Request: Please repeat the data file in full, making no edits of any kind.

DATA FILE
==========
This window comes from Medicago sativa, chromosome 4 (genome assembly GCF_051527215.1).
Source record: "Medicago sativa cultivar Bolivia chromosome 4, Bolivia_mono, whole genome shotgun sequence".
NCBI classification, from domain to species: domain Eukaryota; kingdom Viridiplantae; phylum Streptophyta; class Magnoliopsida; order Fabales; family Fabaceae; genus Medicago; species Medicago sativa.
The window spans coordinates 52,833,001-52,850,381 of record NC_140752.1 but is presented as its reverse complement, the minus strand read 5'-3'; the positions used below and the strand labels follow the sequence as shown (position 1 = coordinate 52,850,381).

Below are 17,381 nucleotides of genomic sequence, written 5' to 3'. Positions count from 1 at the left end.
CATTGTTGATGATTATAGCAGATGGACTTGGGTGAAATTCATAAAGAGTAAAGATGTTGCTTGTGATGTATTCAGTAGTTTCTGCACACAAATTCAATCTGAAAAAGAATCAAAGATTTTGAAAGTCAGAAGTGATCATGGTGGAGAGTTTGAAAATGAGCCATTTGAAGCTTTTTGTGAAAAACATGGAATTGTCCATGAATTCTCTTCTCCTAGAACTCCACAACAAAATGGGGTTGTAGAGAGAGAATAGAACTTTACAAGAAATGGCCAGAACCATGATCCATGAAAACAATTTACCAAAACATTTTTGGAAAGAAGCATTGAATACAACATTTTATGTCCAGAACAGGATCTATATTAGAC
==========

This window comes from Medicago sativa, chromosome 4 (genome assembly GCF_051527215.1).
Source record: "Medicago sativa cultivar Bolivia chromosome 4, Bolivia_mono, whole genome shotgun sequence".
NCBI classification, from domain to species: domain Eukaryota; kingdom Viridiplantae; phylum Streptophyta; class Magnoliopsida; order Fabales; family Fabaceae; genus Medicago; species Medicago sativa.
The window spans coordinates 52,833,001-52,850,381 of record NC_140752.1 but is presented as its reverse complement, the minus strand read 5'-3'; the positions used below and the strand labels follow the sequence as shown (position 1 = coordinate 52,850,381).

Below are 17,381 nucleotides of genomic sequence, written 5' to 3'. Positions count from 1 at the left end.
CATTGTTGATGATTATAGCAGATGGACTTGGGTGAAATTCATAAAGAGTAAAGATGTTGCTTGTGATGTATTCAGTAGTTTCTGCACACAAATTCAATCTGAAAAAGAATCAAAGATTTTGAAAGTCAGAAGTGATCATGGTGGAGAGTTTGAAAATGAGCCATTTGAAGCTTTTTGTGAAAAACATGGAATTGTCCATGAATTCTCTTCTCCTAGAACTCCACAACAAAATGGGGTTGTAGAGAGAGAATAGAACTTTACAAGAAATGGCCAGAACCATGATCCATGAAAACAATTTACCAAAACATTTTTGGAAAGAAGCATTGAATACAACATTTTATGTCCAGAACAGGATCTATATTAGAC